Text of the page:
When they walked into the tunnel, they could hear faint sounds, and they knew Tex and Kay were close. Vet tapped messages, and the boys continued to drill, and before the day was done, a drill bit broke through and the tunnel was soon complete. Words cannot express the feelings of those men that day, to see their dream finally come to fruition. And Vet and Marvin did not have to climb back over the mountain to Blanding. They were the first men to walk from one end to the other, with a wonderful cool breeze in their faces.
Considering the primitive survey equipment of the period, it is nothing short of a miracle that the two tunnels, each over a half mile in length, in solid rock, met exactly where they were supposed to meet.
After the initial euphoria wore off, Vet and Marvin were faced with the fact that they were $20,000 in debt. They had both worked without wages for six years. Twenty thousand dollars in l951 would be nearly $300,000 today.
They took the machinery they had used in the tunnel, and hauled it to a uranium mine. Vet worked hard for a year and a half. They hit some rich ore and paid off the entire $20,000. And as soon as the debts were paid, the uranium ore ran out and Vet decided to leave mining for good.
A quarter of a century later, Vet recalled, “When I think now of the many headaches, nose bleeds, back aches, and constant worry that we endured during those days, I wouldn’t take anything for the experience, but I wouldn’t want to go through it again, either.”
Twenty-one years after the completion of the tunnel, the Old Settler Albert R. Lyman wrote the following in the San Juan Record in l972. “When Vet Bradford finished his personal contract on the tunnel, he paused long enough to realize that he and Marvin Lyman (partner) were in debt head-over-heels, not only for their personal obligations, but for what they had obligated the company to pay.
“Their debts had made them famous as daring plungers, but now their debts were making them infamous, for having plunged too far. People generally didn’t understand that when it was finally resolved to get right down to the brass tacks of strenuous work and build that tunnel, that Vet and Marvin were vertebras in the backbone of that resolution. Their resolve became more and more pronounced with the stiff reverses they had to meet, till they staked all they had to give for that tunnel, including fame, name and life itself.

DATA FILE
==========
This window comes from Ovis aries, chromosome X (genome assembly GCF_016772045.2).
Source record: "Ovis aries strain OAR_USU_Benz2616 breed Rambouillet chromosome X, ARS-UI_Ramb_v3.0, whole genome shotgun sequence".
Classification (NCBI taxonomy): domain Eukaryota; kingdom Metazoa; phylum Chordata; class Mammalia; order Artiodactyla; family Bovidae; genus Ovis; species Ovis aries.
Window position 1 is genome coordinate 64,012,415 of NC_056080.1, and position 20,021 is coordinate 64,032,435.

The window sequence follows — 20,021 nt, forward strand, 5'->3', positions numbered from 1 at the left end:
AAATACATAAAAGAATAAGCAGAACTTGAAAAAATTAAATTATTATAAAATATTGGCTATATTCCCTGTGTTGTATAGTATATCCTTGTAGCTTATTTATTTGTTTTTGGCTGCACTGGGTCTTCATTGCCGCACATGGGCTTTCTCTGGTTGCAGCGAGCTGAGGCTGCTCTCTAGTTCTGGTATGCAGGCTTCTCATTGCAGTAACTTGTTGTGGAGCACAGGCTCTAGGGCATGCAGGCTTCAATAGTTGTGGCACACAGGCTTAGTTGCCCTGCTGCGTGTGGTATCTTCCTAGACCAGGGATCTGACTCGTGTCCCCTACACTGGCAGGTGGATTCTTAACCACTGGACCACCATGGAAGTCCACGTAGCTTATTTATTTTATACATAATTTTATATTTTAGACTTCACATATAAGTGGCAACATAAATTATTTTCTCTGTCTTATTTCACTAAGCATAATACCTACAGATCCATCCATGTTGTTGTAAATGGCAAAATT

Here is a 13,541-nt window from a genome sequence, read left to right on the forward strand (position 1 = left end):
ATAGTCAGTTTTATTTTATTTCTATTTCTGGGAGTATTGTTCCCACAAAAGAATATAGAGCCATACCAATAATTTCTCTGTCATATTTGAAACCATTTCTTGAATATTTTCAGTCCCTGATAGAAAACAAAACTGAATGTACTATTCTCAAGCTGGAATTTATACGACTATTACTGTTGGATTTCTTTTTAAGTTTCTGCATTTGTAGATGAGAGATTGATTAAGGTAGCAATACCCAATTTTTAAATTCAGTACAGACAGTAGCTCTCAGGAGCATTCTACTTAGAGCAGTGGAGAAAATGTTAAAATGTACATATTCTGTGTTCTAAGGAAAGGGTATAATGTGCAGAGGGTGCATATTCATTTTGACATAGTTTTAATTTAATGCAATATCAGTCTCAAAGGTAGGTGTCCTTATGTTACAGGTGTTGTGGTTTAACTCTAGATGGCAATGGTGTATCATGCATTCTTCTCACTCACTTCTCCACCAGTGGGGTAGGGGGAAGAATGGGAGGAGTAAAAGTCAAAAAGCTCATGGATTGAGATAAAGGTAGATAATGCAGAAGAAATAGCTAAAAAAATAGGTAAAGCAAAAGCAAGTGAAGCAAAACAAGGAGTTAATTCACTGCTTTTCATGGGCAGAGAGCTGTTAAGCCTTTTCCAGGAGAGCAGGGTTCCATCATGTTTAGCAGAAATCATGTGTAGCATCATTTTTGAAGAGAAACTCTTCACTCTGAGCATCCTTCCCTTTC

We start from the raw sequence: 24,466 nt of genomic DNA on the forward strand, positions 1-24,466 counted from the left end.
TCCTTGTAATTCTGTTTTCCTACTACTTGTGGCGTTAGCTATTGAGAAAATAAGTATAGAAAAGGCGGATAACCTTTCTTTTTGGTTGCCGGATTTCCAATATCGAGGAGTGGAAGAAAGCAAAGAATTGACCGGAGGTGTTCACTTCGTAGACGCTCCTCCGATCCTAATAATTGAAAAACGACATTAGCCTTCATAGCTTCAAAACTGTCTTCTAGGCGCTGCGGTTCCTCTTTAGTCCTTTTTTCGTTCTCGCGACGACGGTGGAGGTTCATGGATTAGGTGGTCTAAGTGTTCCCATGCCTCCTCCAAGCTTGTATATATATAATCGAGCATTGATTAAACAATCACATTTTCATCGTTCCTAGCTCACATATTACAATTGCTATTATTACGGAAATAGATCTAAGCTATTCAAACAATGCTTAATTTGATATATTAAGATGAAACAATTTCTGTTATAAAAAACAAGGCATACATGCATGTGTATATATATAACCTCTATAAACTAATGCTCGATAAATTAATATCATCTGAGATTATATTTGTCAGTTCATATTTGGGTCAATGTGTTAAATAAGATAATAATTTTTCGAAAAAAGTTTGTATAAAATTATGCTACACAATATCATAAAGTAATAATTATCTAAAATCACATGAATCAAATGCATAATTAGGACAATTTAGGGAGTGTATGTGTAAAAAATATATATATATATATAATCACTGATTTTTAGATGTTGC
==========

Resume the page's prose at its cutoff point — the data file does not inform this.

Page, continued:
“They had to take another contract not for just so many feet but for the break-through and getting the water. They knew they were traveling on their gaul, and that something might blow up in their faces.
“What the difference! This was a matter for the eternal ages—this had to do with generations yet unborn. They wouldn’t quit, though few people beyond the solemn hush in the heart of Blue Mountains, realized the killing obligation it placed on the few who were carrying it on.
“Thora was the life and cheer of that dwelling in the rocky canyon. She was the indispensable counterpart of the man at the head of the works, really the aproned power behind the throne. When the tunnel called, they both heard, and came as the most complete and potent unit in the world; a man and a woman in perfect harmony of purpose.
“As we contemplated Vet and Thora as the live unit on this firing line, our thoughts flashed to the supply depot in Blanding, 15 miles down the mountain where Marvin Lyman operated a garage and his wife Marge manipulated a set of books, writing and receiving orders, collecting and paying bills and sending equipment and supplies to the crews at the tunnel. And all the while Vet and his crew toiled on and on while would-be prophets declared that the tunnel would soon be abandoned.”
How in the world did you do it? How did you make those tunnels meet so perfectly has been a question asked Vet many times. His humble reply was always the same. “Every morning before I went into that tunnel, my wife and I knelt and asked the Lord for his protecting care and to assist us in a successful conclusion.”
After getting all their debts paid, Vet and Thora decided to go on the first of several missions for their church. They were called to the Northwestern States Mission and spent time in Alaska.
Their time in Ketchikan was especially memorable. One day they were walking along and came upon a 10-year old boy who had just pulled a beautiful salmon from the river. Vet asked the boy what he would take for the fish, and the boy said 50 cents. Vet told him to clean the fish and he and Thora would be back in 30 minutes to get it.
When they returned, the boy had told six of his friends, who were all standing with smiles and their own cleaned salmon. “We didn’t have the heart to not buy all their fish,” Vet recalled, “and so for $3.50 we went home that day with 60 pounds of prime fresh salmon. We kept as much as we could and tried to give the rest away... but no one wanted anything to do with our free fish. They preferred to throw a line in the river and get their own “fresher” fish. (Note: Fresh Red Alaskan Ocean Salmon, if you can get it, is today $14 to 21 per pound in Utah.)
As Blanding continues to grow and prosper, it is likely that most do not give a thought to the clean mountain spring water they enjoy. Indeed, many people probably have no idea of the sacrifice that was made by the Bradfords, the Lymans, and many other good people in this massive endeavor.
For the last 57 years, an unending stream of pure, cold mountain water has traversed the tunnel for the benefit of all.
No single project in the history of San Juan County carried greater risks and challenges than that decade of digging. No other County project was a bigger catalyst for growth and development than Blanding’s “tunnel of tears.”
The sacrifices our forefathers endured are often take for granted in 2009.